Algiers is a city of crowded apartment buildings, where the neighbors and shopkeepers all know one another. The streets are lined with bars and restaurants. Arabs, Europeans, and pieds-noirs- people of European descent born, as Camus himself was, in Algeria- live side by side, but not without tensions and conflicts. The story should be seen against this background of racial mix and unrest. Algiers is also a port city, where ships come and go constantly, leaving fragments of many cultures (the city has been described as a "marriage" of East and West) in their wakes. Camus has depicted the Algerians as a people with "a distaste for stability and a lack of regard for the future, people in a hurry to live." You can imagine the streets teeming with life, twenty-four hours a day.

More than the city, even, the natural climate of North Africa forms a powerful backdrop to events and shifts of mood- the sun, the heat, the vastness of space and sky have much influence.


The following are some of the themes of The Stranger.


    The conflict between the desire to live and the fact of death is a dominant theme in The Stranger. Most people, Camus is saying, accept the day-today events that make up existence without asking themselves: Why am I doing this? The only answer, he says, is that nothing we do has any long-lasting meaning. We die, the universe goes on. Nothing fundamental has changed. Later in his life Camus changed his thinking to add that within this framework, our actions can still be important because we can affect the lives of other persons. We must behave as if life has meaning.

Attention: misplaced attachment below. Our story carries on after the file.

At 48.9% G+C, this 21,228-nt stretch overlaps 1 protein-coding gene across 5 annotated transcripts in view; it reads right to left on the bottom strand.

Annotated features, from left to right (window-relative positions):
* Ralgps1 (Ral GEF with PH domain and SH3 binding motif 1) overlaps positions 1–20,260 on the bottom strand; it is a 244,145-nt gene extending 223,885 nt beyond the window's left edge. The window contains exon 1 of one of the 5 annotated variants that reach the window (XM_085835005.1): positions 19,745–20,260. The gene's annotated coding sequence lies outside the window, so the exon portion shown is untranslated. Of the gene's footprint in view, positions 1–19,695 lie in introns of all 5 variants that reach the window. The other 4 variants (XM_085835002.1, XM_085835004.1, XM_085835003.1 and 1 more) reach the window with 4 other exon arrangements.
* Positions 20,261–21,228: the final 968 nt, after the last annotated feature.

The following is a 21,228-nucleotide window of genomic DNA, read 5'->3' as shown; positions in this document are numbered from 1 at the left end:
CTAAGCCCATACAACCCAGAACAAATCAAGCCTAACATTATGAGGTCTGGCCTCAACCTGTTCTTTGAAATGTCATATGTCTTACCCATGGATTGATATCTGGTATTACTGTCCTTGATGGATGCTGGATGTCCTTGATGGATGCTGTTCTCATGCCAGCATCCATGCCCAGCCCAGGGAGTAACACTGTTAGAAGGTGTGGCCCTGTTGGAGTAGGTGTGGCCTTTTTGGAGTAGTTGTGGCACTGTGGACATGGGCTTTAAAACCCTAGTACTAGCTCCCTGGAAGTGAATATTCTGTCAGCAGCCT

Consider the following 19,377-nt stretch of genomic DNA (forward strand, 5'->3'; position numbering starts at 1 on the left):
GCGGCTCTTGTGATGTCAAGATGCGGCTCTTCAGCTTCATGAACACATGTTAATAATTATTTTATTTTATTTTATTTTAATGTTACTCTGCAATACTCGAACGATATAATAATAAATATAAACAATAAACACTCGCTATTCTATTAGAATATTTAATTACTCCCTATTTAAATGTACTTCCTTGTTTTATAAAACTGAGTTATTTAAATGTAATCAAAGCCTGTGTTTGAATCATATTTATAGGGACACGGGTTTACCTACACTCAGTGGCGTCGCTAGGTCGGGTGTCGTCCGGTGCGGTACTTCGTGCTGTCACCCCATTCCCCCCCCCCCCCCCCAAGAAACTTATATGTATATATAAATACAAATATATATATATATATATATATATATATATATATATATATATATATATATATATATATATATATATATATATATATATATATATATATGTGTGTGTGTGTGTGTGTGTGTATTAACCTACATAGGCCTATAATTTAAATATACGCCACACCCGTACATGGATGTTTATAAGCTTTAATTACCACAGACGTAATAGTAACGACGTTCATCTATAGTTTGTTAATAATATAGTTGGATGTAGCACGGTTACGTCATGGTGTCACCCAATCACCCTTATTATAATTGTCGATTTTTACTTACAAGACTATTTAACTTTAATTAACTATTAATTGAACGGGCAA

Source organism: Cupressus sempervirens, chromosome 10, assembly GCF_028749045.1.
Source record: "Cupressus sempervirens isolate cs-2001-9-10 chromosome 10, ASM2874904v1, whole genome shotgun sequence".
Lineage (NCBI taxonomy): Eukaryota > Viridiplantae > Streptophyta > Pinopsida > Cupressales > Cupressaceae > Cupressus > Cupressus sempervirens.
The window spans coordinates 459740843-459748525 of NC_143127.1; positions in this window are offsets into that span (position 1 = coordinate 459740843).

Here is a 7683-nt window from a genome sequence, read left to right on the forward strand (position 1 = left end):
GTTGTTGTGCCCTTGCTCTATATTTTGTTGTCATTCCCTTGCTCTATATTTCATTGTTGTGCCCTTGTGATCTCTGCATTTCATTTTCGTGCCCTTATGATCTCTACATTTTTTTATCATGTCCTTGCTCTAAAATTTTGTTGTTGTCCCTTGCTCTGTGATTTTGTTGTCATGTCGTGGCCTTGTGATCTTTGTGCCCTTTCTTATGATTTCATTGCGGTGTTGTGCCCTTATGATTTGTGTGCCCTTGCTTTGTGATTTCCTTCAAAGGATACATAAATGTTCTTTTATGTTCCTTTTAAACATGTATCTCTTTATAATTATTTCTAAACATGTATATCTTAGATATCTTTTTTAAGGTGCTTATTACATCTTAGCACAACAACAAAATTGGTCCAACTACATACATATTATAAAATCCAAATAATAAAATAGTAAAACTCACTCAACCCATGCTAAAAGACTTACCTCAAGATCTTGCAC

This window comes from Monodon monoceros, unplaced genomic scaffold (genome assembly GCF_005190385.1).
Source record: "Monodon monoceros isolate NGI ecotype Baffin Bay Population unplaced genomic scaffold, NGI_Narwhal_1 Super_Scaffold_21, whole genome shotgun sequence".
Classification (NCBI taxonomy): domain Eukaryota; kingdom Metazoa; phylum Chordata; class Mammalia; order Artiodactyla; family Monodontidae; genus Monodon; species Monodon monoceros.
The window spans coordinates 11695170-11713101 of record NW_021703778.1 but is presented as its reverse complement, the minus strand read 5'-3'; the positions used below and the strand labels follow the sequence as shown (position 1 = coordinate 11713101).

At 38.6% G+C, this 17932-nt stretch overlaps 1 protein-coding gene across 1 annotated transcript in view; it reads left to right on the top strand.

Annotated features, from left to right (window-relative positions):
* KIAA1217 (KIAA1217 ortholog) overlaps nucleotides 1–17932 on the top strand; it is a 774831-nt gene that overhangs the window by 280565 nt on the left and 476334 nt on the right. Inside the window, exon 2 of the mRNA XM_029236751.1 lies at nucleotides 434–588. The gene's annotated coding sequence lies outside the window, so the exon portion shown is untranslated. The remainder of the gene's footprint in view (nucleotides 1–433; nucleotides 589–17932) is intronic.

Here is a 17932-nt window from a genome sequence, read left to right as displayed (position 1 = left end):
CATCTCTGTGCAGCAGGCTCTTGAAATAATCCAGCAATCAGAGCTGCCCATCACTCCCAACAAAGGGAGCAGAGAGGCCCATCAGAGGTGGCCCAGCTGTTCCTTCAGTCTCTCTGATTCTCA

Our lives are brief compared to the permanence of the universe. Images of sun, water, earth, and sky give pleasure to fleeting moments of our lives. But they can turn dangerous and destructive. The natural forces do not have empathy for us or care. They are neither good nor evil; they are simply there, and they go on being there long after we are gone. To accept this philosophy is to live in a world without God. Meursault can accept this and lives with the sensations, both pleasurable and painful, of sun and wind, of caresses, of smells and sights. Yet his incapacity to look beyond the sensation of the moment leads him into a pattern of action that changes his relationship to all these sensations, and in prison he is deprived of all that has made his life enjoyable.


    a. Ritual. Meursault is viewed as an outcast because he doesn't weep at his mother's funeral or feel guilty because he put her into a nursing home. Society has developed patterns of behavior for given moments in our lives, whether or not we have the requisite feelings. Meursault could have lied about his feelings at any time and made his ordeal easier.

    b. Religion. Society also turns against Meursault because he doesn't believe in God or the possibility of an afterlife. This attitude leaves him open to the charge that he has no basis to deter him from wrong action; it also leaves him without conventional hope.